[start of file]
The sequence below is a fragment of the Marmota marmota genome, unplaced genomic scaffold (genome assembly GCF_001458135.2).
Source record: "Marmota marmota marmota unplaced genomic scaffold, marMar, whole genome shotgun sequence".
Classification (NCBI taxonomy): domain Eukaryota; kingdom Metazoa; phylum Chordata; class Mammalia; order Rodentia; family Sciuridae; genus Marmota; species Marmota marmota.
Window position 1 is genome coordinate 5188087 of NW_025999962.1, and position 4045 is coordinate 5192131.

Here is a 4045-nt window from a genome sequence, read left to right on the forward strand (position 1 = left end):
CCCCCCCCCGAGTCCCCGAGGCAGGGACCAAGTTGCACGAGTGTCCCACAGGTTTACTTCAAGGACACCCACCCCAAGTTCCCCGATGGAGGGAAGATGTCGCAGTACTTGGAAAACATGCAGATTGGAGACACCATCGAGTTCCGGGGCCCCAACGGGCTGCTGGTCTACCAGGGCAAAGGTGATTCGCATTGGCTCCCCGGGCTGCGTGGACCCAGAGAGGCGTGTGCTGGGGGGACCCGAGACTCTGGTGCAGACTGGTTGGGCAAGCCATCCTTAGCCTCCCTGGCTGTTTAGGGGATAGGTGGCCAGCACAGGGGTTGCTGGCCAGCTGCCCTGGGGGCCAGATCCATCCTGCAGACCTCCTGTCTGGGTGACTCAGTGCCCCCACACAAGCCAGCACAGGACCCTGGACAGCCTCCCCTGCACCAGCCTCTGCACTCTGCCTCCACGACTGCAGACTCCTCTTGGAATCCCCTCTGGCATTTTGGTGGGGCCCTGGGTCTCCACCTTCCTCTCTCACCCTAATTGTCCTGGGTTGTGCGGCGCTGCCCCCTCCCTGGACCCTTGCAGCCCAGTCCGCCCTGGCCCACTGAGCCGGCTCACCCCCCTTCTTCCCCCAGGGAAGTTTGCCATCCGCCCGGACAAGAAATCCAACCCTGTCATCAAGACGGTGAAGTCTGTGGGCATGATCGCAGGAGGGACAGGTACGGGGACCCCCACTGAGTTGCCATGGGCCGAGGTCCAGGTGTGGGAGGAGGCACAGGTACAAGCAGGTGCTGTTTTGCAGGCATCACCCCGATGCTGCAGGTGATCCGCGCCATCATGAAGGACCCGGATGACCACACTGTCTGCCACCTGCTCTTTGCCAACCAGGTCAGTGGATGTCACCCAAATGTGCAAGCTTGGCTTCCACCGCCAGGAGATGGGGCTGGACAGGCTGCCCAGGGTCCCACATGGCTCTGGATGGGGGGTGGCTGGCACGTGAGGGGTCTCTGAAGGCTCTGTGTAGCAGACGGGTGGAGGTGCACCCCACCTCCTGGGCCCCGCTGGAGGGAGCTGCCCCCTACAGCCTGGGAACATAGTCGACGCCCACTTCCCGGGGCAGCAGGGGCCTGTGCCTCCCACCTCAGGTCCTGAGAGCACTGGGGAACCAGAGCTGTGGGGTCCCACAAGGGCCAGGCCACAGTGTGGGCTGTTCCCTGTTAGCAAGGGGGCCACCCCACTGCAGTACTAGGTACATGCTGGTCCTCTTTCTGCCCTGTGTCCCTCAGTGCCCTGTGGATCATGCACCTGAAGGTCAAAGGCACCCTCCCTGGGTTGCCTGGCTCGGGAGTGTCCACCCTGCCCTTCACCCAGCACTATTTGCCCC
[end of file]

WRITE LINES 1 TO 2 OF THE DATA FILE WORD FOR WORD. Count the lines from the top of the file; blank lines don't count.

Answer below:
The sequence below is a fragment of the Marmota marmota genome, unplaced genomic scaffold (genome assembly GCF_001458135.2).
Source record: "Marmota marmota marmota unplaced genomic scaffold, marMar, whole genome shotgun sequence".